Germany’s Contribution to Streamline Design
ROUNDING A CURVE at high speed -
THE almost frantic development of speed in all forms of transport has not left the railways untouched, as we have already seen. Britain, France, Germany and other countries have made a beginning -
To travel on the “Flying Hamburger” type of train is an experience in itself, but one that must, in time, become a part of normal transport. The “Flying Hamburger” type takes the place of the “F.D.” (long distance) trains. It carries 102 passengers and reaches a maximum speed of 100 miles per hour, with an average speed of 77·4 miles per hour from Berlin to Hamburg and 76.3 miles per hour in the reverse direction, on the run of 178·1 miles. The fare on this train costs no more than that of a second-
The successful trips of this new method of transport in Germany have already impressed the world. The train has been so extensively filmed, and generally publicized that the Zeppelin airship could well be envious of the fame achieved overnight by its competitor. Anything so popular had to have a popular name, and after three had been proposed it was decided to use the description “Flying Hamburger”.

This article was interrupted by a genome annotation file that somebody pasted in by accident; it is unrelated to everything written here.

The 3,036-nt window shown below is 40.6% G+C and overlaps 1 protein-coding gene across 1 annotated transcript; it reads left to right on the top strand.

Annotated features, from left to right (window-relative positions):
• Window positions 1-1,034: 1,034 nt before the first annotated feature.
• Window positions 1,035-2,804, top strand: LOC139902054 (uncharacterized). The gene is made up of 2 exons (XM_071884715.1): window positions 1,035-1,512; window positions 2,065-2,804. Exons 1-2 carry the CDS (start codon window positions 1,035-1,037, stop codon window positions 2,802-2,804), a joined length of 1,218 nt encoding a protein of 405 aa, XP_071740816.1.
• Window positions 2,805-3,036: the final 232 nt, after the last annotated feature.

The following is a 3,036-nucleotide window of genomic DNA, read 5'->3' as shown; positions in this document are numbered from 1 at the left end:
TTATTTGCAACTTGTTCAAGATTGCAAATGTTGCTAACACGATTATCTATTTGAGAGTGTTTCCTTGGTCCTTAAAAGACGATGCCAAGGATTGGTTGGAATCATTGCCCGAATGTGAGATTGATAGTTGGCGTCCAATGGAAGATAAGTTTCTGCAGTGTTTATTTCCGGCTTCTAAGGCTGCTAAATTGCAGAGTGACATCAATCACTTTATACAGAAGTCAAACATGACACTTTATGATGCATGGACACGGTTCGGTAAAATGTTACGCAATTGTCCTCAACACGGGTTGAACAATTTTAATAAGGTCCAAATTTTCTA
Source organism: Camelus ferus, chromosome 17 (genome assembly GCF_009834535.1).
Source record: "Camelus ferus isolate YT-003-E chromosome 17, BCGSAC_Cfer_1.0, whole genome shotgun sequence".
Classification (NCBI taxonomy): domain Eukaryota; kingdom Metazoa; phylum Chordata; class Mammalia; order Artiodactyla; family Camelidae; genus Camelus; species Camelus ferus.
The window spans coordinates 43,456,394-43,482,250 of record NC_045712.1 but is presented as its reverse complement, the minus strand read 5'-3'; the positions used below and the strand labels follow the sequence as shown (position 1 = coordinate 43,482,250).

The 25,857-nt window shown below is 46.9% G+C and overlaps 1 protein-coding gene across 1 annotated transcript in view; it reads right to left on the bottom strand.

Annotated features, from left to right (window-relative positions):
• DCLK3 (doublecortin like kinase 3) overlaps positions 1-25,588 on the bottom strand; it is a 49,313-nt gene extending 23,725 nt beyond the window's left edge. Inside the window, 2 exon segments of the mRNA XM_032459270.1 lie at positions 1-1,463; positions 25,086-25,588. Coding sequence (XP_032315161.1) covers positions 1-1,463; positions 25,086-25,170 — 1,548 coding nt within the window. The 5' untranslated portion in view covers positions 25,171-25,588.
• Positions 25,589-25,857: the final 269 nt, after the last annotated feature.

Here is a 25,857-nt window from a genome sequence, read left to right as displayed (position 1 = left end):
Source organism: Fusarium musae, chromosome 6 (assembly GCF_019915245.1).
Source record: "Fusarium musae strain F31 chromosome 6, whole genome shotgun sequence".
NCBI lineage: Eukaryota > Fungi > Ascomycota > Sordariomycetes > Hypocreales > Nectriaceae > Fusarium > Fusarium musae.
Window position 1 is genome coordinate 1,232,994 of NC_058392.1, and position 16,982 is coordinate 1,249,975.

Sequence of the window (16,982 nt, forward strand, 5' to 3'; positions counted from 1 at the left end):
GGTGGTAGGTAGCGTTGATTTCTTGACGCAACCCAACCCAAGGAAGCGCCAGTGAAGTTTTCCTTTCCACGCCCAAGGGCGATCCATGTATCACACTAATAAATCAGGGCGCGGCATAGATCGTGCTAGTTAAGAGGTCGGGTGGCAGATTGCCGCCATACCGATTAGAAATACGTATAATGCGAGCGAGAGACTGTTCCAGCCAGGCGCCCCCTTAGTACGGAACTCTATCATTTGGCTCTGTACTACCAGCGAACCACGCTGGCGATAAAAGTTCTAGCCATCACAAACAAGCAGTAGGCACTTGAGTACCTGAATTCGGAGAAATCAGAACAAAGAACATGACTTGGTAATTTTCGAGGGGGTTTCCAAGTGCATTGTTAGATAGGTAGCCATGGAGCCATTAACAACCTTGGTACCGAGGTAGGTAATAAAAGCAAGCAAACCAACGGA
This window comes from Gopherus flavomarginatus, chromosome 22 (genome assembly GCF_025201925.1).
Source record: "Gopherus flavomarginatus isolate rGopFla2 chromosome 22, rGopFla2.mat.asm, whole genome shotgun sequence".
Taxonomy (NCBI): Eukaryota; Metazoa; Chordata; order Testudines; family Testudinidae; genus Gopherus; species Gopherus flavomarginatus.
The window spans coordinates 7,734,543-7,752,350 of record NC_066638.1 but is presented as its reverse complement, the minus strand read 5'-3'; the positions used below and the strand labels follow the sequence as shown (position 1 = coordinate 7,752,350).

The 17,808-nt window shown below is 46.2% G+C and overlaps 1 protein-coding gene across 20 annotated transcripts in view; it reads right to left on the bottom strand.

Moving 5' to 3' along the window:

When viewed from the front the train bears a remarkable resemblance to a grotesque face, as will be seen from the illustration on the following page. It cannot be called a “Zeppelin on rails”, since it lacks the propellers of the fast train, constructed by the engineer Kruckenberg of Hanover, which reached a maximum speed of 124·26 miles per hour; but it certainly is appropriately called the “Flying Hamburger”.
The secret of this flying wonder’s speed lies partly in the fact that its constructors have succeeded in reducing air resistance to a minimum. To find the most practical shape, specially constructed models were blown through the so-
In the effort to reduce the resistance of the air, the body of the train itself had to be made as light as possible. The motors, therefore, in contrast with the American constructions of electrically-
STREAMLINED FOR SPEED, the “Flying Hamburger” presents a remarkable appearance at the front end. The wheels are shielded by a sheet metal apron, and above this is a pair of cushion-
Airship Technique Applied
No genius falls from heaven, according to an old proverb, and in like manner no technical wonder is born overnight. In an attempt to construct the fastest train in the world, the German Reichsbahn has been carrying on experiments with motored wagons for many years. Only the employment of 12-